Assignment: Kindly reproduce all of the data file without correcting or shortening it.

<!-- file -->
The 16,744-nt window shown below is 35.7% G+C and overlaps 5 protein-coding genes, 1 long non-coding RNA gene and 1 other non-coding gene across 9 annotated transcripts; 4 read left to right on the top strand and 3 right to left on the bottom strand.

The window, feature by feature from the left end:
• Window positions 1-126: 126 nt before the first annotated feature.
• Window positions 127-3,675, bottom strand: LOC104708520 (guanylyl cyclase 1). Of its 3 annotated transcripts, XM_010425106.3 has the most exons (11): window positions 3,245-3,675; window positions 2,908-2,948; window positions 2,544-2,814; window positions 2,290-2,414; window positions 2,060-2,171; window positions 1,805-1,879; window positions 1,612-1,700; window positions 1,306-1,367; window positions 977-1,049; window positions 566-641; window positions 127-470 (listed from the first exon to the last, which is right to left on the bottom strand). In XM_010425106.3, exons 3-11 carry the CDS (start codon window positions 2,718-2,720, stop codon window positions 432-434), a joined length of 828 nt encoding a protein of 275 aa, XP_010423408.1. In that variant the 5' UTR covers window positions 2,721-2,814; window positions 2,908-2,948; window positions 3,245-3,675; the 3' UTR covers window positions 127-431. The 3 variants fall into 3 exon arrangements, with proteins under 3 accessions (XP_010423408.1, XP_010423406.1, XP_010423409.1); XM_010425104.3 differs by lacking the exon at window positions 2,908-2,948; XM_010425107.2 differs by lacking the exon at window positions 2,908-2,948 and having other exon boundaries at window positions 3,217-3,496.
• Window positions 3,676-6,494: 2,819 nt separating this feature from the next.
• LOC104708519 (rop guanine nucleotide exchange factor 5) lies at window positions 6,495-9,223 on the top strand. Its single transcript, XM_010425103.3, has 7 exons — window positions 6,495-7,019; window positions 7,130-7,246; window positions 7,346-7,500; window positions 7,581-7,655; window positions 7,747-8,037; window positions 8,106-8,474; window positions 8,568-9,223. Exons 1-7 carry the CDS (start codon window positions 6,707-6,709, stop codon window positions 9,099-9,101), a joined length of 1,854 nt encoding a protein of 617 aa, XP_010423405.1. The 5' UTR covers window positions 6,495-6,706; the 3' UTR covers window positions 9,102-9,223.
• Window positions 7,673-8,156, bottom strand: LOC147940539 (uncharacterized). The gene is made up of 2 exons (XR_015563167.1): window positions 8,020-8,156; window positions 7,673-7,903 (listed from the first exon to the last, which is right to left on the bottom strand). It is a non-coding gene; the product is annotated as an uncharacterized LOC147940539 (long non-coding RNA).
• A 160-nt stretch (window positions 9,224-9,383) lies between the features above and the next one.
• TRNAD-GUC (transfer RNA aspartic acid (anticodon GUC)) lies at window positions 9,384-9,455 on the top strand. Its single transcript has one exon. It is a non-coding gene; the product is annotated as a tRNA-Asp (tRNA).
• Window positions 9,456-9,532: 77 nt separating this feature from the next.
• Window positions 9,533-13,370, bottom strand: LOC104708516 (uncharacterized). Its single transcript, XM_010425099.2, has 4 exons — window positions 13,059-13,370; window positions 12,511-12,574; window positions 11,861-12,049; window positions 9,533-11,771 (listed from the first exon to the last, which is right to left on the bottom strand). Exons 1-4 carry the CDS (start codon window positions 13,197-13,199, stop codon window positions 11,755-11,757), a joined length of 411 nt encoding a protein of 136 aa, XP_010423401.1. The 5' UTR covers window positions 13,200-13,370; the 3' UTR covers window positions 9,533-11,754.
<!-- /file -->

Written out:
The 16,744-nt window shown below is 35.7% G+C and overlaps 5 protein-coding genes, 1 long non-coding RNA gene and 1 other non-coding gene across 9 annotated transcripts; 4 read left to right on the top strand and 3 right to left on the bottom strand.

The window, feature by feature from the left end:
• Window positions 1-126: 126 nt before the first annotated feature.
• Window positions 127-3,675, bottom strand: LOC104708520 (guanylyl cyclase 1). Of its 3 annotated transcripts, XM_010425106.3 has the most exons (11): window positions 3,245-3,675; window positions 2,908-2,948; window positions 2,544-2,814; window positions 2,290-2,414; window positions 2,060-2,171; window positions 1,805-1,879; window positions 1,612-1,700; window positions 1,306-1,367; window positions 977-1,049; window positions 566-641; window positions 127-470 (listed from the first exon to the last, which is right to left on the bottom strand). In XM_010425106.3, exons 3-11 carry the CDS (start codon window positions 2,718-2,720, stop codon window positions 432-434), a joined length of 828 nt encoding a protein of 275 aa, XP_010423408.1. In that variant the 5' UTR covers window positions 2,721-2,814; window positions 2,908-2,948; window positions 3,245-3,675; the 3' UTR covers window positions 127-431. The 3 variants fall into 3 exon arrangements, with proteins under 3 accessions (XP_010423408.1, XP_010423406.1, XP_010423409.1); XM_010425104.3 differs by lacking the exon at window positions 2,908-2,948; XM_010425107.2 differs by lacking the exon at window positions 2,908-2,948 and having other exon boundaries at window positions 3,217-3,496.
• Window positions 3,676-6,494: 2,819 nt separating this feature from the next.
• LOC104708519 (rop guanine nucleotide exchange factor 5) lies at window positions 6,495-9,223 on the top strand. Its single transcript, XM_010425103.3, has 7 exons — window positions 6,495-7,019; window positions 7,130-7,246; window positions 7,346-7,500; window positions 7,581-7,655; window positions 7,747-8,037; window positions 8,106-8,474; window positions 8,568-9,223. Exons 1-7 carry the CDS (start codon window positions 6,707-6,709, stop codon window positions 9,099-9,101), a joined length of 1,854 nt encoding a protein of 617 aa, XP_010423405.1. The 5' UTR covers window positions 6,495-6,706; the 3' UTR covers window positions 9,102-9,223.
• Window positions 7,673-8,156, bottom strand: LOC147940539 (uncharacterized). The gene is made up of 2 exons (XR_015563167.1): window positions 8,020-8,156; window positions 7,673-7,903 (listed from the first exon to the last, which is right to left on the bottom strand). It is a non-coding gene; the product is annotated as an uncharacterized LOC147940539 (long non-coding RNA).
• A 160-nt stretch (window positions 9,224-9,383) lies between the features above and the next one.
• TRNAD-GUC (transfer RNA aspartic acid (anticodon GUC)) lies at window positions 9,384-9,455 on the top strand. Its single transcript has one exon. It is a non-coding gene; the product is annotated as a tRNA-Asp (tRNA).
• Window positions 9,456-9,532: 77 nt separating this feature from the next.
• Window positions 9,533-13,370, bottom strand: LOC104708516 (uncharacterized). Its single transcript, XM_010425099.2, has 4 exons — window positions 13,059-13,370; window positions 12,511-12,574; window positions 11,861-12,049; window positions 9,533-11,771 (listed from the first exon to the last, which is right to left on the bottom strand). Exons 1-4 carry the CDS (start codon window positions 13,197-13,199, stop codon window positions 11,755-11,757), a joined length of 411 nt encoding a protein of 136 aa, XP_010423401.1. The 5' UTR covers window positions 13,200-13,370; the 3' UTR covers window positions 9,533-11,754.